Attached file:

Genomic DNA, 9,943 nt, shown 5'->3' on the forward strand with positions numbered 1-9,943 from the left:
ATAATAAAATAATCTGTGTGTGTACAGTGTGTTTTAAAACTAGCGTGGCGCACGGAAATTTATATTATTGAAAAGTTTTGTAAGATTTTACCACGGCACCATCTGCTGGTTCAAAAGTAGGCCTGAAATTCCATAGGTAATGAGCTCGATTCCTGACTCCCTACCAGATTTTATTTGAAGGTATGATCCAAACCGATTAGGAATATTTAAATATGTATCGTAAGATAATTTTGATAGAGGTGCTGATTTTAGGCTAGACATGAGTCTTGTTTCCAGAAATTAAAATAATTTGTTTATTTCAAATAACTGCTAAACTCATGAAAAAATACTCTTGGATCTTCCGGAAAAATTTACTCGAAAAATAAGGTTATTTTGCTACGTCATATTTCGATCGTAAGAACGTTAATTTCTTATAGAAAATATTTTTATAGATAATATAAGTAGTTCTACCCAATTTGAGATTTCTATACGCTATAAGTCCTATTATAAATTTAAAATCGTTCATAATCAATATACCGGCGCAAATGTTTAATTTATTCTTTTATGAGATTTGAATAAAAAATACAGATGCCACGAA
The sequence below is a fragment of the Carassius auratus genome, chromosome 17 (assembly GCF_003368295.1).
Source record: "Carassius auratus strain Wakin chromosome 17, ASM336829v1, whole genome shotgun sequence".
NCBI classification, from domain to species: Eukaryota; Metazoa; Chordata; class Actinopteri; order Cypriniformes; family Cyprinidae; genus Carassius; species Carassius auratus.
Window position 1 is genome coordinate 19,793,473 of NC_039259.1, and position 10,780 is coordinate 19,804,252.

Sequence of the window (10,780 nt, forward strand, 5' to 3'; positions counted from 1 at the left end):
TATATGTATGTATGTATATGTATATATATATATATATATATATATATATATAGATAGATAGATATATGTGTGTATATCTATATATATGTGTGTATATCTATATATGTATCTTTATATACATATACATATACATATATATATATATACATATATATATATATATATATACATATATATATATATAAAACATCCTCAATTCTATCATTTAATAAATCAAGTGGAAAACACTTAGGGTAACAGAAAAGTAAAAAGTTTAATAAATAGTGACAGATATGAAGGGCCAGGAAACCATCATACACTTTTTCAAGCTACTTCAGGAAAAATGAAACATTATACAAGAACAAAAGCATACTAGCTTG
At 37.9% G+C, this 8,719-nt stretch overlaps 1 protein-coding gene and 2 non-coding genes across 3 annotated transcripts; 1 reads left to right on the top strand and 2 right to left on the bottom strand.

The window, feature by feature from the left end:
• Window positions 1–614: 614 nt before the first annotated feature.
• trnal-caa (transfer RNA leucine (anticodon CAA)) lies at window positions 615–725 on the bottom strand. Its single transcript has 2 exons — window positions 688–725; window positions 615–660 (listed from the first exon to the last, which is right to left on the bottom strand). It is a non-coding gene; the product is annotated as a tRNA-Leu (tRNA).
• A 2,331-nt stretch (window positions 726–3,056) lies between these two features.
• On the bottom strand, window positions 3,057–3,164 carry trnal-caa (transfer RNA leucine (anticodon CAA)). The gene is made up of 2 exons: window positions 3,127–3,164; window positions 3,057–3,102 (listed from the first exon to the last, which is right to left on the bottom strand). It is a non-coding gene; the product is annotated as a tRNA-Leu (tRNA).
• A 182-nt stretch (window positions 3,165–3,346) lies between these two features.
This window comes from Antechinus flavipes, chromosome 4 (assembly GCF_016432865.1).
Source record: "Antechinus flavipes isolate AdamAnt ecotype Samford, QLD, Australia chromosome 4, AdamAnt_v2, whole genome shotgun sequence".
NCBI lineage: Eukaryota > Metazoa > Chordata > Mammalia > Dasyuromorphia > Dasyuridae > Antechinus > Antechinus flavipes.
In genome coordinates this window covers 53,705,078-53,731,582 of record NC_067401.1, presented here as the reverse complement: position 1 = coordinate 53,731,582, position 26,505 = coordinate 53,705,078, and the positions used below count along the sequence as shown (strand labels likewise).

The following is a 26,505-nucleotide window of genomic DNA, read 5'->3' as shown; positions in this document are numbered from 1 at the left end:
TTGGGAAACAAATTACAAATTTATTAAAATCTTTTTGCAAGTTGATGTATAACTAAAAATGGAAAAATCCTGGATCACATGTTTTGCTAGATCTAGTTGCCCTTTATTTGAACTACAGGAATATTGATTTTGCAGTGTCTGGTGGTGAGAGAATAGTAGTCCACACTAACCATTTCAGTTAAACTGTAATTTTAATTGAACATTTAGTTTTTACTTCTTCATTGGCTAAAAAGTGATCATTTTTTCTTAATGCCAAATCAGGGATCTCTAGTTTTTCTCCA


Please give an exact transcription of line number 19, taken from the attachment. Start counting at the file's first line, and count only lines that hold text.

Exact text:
In genome coordinates this window covers 53,705,078-53,731,582 of record NC_067401.1, presented here as the reverse complement: position 1 = coordinate 53,731,582, position 26,505 = coordinate 53,705,078, and the positions used below count along the sequence as shown (strand labels likewise).